Our latest guest in The Overlooked Hotel is a director whose long career has traveled the cinematic landscape from silent-era slapstick to Kafkaesque delusions, from nostalgic whimsy to existential quicksand. Today Woody Allen checks his hat at the The Overlooked.
To celebrate this week’s release of Irrational Man, Allen’s 50th film as a writer or director, we are taking stock of one of cinema’s most eclectic and prolific voices. Few directors are afforded such control over their films, fewer still have his box office endurance and the luxury of understanding producers. In bringing so many stories to our screens it is understandable that some get lost in the mix. Here we hope to shine a light on a few films less well known.
Everyone Says I Love You (1996)
This is the perfect example of a Woody Allen film no-one saw coming. Throwing in the usual existential angst, the generation-spanning ensemble cast and a hint of the European future Allen would invest in heavily a decade later, Everyone Says I Love You is a joy of a film. A big Hollywood style musical with a bent moral compass (a relationship built on eavesdropped information), a number of romantic entanglements loosened and then tied up haphazardly before finding harmony – and Tim Roth as an ex-con in an ill-fitting suit charming all good sense out of Drew Barrymore.
The bittersweet dance scene between Woody Allen and Goldie Hawn on the bank of the Seine is breath-taking and full of good old fashioned movie magic. The novelty of Hollywood’s greatest carrying a tune, or not, is only a small part of the fun. The script is infused with knotty philosophical bon mots and the usual romantic epiphanies without the creeping cynicism of later years. It’s a joy.
Shadows and Fog (1991)
I came to see Shadows and Fog after reading an interview with cinematographer Carlo DiPalma in which he talked about the tonal differences between this film and the following year’s film, Husbands and Wives, which he also shot. The long shadows of German expressionism are well served by Allen’s Kafkaesque story of baying mobs and the maudlin bureaucracy of existence in a strange town under the hand of a serial killer.
It’s another strong cast with Jodie Foster, Kathy Bates, John Cusack, and even Madonna cropping up. It didn’t do well at the box office, the starry cast perhaps being swallowed up in the black and white of the piece; circuses, killer, prostitutes and existential deliberation was a far cry from Crimes and Misdemeanors of two years before. However the twin erosive blows of guilt and paranoia from the 1989 film find a more stark representation in DiPalma’s darkness and the claustrophobic production design of Santo Loquasto.
Take a look at the clip below by way of an example.
It’s well worth your time, Allen’s spiky absurdity in this tale caught out of time is another reminder of the eclectic ability he possesses as a filmmaker.
Deconstructing Harry (1997)
Following his Oscar success with Mighty Aphrodite and the aforementioned Everyone Says I Love You this often overlooked film of Allen’s has an author on the way to his old University, with ghosts of his fiction, and his past, travelling with him.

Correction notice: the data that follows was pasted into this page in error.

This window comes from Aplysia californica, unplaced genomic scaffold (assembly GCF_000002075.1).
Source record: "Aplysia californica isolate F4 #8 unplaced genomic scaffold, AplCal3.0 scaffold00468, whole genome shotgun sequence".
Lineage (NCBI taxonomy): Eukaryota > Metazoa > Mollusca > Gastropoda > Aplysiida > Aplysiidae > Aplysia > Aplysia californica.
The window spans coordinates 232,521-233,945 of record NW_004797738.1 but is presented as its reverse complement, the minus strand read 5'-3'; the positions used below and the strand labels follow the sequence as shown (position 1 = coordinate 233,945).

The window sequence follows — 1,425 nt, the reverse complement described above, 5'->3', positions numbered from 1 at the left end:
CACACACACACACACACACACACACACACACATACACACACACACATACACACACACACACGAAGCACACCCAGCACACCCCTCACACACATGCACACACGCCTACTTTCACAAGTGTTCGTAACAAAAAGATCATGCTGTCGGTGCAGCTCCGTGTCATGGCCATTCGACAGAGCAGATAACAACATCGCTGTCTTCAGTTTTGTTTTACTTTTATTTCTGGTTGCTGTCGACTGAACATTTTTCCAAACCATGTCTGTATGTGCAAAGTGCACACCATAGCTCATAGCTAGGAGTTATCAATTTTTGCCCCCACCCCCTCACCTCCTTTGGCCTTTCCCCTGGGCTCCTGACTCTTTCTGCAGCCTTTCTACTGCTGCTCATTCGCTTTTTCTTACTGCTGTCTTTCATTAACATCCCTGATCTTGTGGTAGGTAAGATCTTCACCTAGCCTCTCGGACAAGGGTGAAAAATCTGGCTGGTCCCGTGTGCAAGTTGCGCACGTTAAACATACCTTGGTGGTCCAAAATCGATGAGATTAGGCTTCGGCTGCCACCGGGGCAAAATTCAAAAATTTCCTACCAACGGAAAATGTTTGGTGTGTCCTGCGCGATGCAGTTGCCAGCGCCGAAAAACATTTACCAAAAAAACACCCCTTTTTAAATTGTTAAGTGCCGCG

The playful conceit of conversing with literary figments of his imagination is not a new one, neither is the painful retrospection brought on by the bestowing of an honourary degree bold new ground. However it is fertile, there are fewer funnier moments in Allen’s 90s films as when Robin Williams’ (fictional) character finds himself out of focus. It is a perfect representation, as well as a very well realised visual gag,
Often seen as the midway part of a downward slide from the heighty Mighty Aphrodite and the doldrums of his next film, the maligned and jittery Celebrity, while just around the corner lay a step back in time and the sonorous harmony of Sweet and Lowdown.
Another Woman (1988)
Gena Rowlands, Ian Holm and Gene Hackman are the three points on this love triangle, whose web Allen weaves in a tightly wound narrative of discovery and regret. A marriage is dying, an old flame still flickers in the distance, threatening to come closer and the story begins when the voices of a neighbouring therapist and patient are overheard by Rowlands’ despondent professor.
This scene, in which Rowlands discovers the voices, is perfectly shot to convey the strange awakening her character is beginning. It asks us to pose the question of whether the voices she hears are real, or is she now, in her own space, hearing her own years of misunderstood regret bubbling up and breaking the surface. Listen to Rowlands’ delivery, and the deliberate measure of the narrative’s clockwork moving perfectly into place.
Like Michael Caine’s surprising romantic lead role in Hannah and her Sisters, Gene Hackman’s turn against type here is one of the chief reasons to catch up with this film. Ian Holm, Rowlands and Hackman all become imbued with the trademark Allen angst, yet the maturity of the cast and the Autumn years nature of the story marks it out from the, now almost obligatory, May to December romances of his other works.
The previous year’s film, September, and the decade-earlier Interiors are two other examples of Allen’s overtly introspective works. While the director’s turmoil found its way into Stardust Memories (where he gave voice to the nightmarish photo mob and the phrase ‘your earlier, funny ones’), Another Woman can be seen as a disconnected prologue to his next year’s film, the powerful Crimes and Misdemeanors.
Each Allen film can, and should, be seen as its own work and the sheer fecundity of the director means some films are more successful than others. This collection of overlooked gems are hopefully a reminder than even though they have been outshone by the brighter stars in Allen’s oeuvre, they are no less worthy of your time.
Irrational Man, Allen’s 50th film, is out Friday the 11th of September. You can read our 4★ review here.